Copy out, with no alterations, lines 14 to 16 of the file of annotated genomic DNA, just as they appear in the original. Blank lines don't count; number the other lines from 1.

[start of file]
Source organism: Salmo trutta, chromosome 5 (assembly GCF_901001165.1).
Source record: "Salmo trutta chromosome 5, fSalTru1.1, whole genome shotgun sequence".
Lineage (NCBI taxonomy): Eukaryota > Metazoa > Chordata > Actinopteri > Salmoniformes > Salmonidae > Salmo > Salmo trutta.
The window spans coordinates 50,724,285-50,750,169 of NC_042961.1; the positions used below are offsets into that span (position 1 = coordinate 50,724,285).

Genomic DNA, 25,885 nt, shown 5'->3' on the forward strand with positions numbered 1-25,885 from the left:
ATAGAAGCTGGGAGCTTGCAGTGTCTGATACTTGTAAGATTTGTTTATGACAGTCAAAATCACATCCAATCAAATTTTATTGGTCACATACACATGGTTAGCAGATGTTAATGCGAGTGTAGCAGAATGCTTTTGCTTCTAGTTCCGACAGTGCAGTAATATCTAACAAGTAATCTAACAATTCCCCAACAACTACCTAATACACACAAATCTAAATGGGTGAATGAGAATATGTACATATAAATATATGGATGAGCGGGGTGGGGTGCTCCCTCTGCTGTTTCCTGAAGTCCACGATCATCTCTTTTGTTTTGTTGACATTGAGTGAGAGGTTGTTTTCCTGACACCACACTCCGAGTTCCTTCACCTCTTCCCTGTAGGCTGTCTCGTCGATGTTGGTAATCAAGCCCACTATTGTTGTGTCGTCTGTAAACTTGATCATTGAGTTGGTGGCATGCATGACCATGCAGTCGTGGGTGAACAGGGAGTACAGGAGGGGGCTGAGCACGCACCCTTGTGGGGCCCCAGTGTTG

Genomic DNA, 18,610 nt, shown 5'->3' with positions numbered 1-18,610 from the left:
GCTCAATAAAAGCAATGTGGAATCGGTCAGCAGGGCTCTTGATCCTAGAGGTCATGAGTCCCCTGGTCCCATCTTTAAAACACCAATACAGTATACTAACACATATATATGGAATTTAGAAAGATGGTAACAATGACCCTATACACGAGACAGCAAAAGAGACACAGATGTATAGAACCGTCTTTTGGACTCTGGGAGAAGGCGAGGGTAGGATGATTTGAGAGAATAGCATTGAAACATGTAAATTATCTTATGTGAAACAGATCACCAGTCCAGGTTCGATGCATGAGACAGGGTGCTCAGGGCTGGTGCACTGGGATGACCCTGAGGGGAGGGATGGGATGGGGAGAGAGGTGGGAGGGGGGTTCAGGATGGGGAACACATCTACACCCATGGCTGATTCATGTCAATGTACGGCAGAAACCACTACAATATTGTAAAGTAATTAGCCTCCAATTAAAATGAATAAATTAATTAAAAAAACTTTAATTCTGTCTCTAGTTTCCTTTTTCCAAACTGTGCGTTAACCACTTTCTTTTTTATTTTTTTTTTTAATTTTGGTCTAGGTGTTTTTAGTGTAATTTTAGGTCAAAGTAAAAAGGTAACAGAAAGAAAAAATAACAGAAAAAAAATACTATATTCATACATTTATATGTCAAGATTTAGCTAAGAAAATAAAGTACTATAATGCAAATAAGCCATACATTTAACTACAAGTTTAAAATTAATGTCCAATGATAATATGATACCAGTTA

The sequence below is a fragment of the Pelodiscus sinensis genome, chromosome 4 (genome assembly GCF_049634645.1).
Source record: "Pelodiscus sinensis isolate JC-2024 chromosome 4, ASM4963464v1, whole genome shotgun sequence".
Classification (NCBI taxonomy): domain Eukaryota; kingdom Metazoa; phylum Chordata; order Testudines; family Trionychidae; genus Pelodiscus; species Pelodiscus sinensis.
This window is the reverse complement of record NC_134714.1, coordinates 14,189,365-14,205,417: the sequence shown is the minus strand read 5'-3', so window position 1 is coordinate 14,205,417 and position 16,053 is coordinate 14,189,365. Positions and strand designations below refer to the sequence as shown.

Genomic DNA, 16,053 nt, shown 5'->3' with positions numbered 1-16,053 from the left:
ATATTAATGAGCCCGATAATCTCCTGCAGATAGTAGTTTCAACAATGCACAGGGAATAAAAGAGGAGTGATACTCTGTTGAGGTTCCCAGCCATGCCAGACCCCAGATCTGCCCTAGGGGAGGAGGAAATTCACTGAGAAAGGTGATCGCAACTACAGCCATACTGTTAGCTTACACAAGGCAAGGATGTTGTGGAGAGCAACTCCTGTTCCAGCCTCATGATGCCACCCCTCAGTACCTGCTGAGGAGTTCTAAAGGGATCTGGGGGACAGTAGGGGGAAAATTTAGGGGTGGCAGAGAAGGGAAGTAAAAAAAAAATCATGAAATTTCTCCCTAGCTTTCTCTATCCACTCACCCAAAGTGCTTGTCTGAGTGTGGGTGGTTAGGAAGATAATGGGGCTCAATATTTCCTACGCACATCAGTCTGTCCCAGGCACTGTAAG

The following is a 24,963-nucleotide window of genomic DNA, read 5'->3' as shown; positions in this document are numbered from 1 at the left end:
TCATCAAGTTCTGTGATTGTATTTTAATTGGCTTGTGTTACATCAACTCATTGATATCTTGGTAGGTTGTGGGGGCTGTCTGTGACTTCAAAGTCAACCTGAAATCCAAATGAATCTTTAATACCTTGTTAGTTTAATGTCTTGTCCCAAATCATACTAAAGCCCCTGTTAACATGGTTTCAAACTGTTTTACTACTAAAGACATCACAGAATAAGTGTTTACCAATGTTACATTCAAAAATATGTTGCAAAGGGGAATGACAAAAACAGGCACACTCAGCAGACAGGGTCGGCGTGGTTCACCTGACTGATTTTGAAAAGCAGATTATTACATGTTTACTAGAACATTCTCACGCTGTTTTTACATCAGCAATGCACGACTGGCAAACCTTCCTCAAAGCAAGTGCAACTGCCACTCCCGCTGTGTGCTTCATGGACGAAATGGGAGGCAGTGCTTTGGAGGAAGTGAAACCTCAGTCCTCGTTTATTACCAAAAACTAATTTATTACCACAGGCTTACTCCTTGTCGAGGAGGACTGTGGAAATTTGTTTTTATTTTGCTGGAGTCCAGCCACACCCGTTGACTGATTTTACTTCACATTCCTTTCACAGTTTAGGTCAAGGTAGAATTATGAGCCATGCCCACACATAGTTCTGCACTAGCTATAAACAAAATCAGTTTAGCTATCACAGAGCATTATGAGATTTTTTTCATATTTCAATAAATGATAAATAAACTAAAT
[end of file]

ATATTAATGAGCCCGATAATCTCCTGCAGATAGTAGTTTCAACAATGCACAGGGAATAAAAGAGGAGTGATACTCTGTTGAGGTTCCCAGCCATGCCAGACCCCAGATCTGCCCTAGGGGAGGAGGAAATTCACTGAGAAAGGTGATCGCAACTACAGCCATACTGTTAGCTTACACAAGGCAAGGATGTTGTGGAGAGCAACTCCTGTTCCAGCCTCATGATGCCACCCCTCAGTACCTGCTGAGGAGTTCTAAAGGGATCTGGGGGACAGTAGGGGGAAAATTTAGGGGTGGCAGAGAAGGGAAGTAAAAAAAAAATCATGAAATTTCTCCCTAGCTTTCTCTATCCACTCACCCAAAGTGCTTGTCTGAGTGTGGGTGGTTAGGAAGATAATGGGGCTCAATATTTCCTACGCACATCAGTCTGTCCCAGGCACTGTAAG

The following is a 24,963-nucleotide window of genomic DNA, read 5'->3' as shown; positions in this document are numbered from 1 at the left end:
TCATCAAGTTCTGTGATTGTATTTTAATTGGCTTGTGTTACATCAACTCATTGATATCTTGGTAGGTTGTGGGGGCTGTCTGTGACTTCAAAGTCAACCTGAAATCCAAATGAATCTTTAATACCTTGTTAGTTTAATGTCTTGTCCCAAATCATACTAAAGCCCCTGTTAACATGGTTTCAAACTGTTTTACTACTAAAGACATCACAGAATAAGTGTTTACCAATGTTACATTCAAAAATATGTTGCAAAGGGGAATGACAAAAACAGGCACACTCAGCAGACAGGGTCGGCGTGGTTCACCTGACTGATTTTGAAAAGCAGATTATTACATGTTTACTAGAACATTCTCACGCTGTTTTTACATCAGCAATGCACGACTGGCAAACCTTCCTCAAAGCAAGTGCAACTGCCACTCCCGCTGTGTGCTTCATGGACGAAATGGGAGGCAGTGCTTTGGAGGAAGTGAAACCTCAGTCCTCGTTTATTACCAAAAACTAATTTATTACCACAGGCTTACTCCTTGTCGAGGAGGACTGTGGAAATTTGTTTTTATTTTGCTGGAGTCCAGCCACACCCGTTGACTGATTTTACTTCACATTCCTTTCACAGTTTAGGTCAAGGTAGAATTATGAGCCATGCCCACACATAGTTCTGCACTAGCTATAAACAAAATCAGTTTAGCTATCACAGAGCATTATGAGATTTTTTTCATATTTCAATAAATGATAAATAAACTAAAT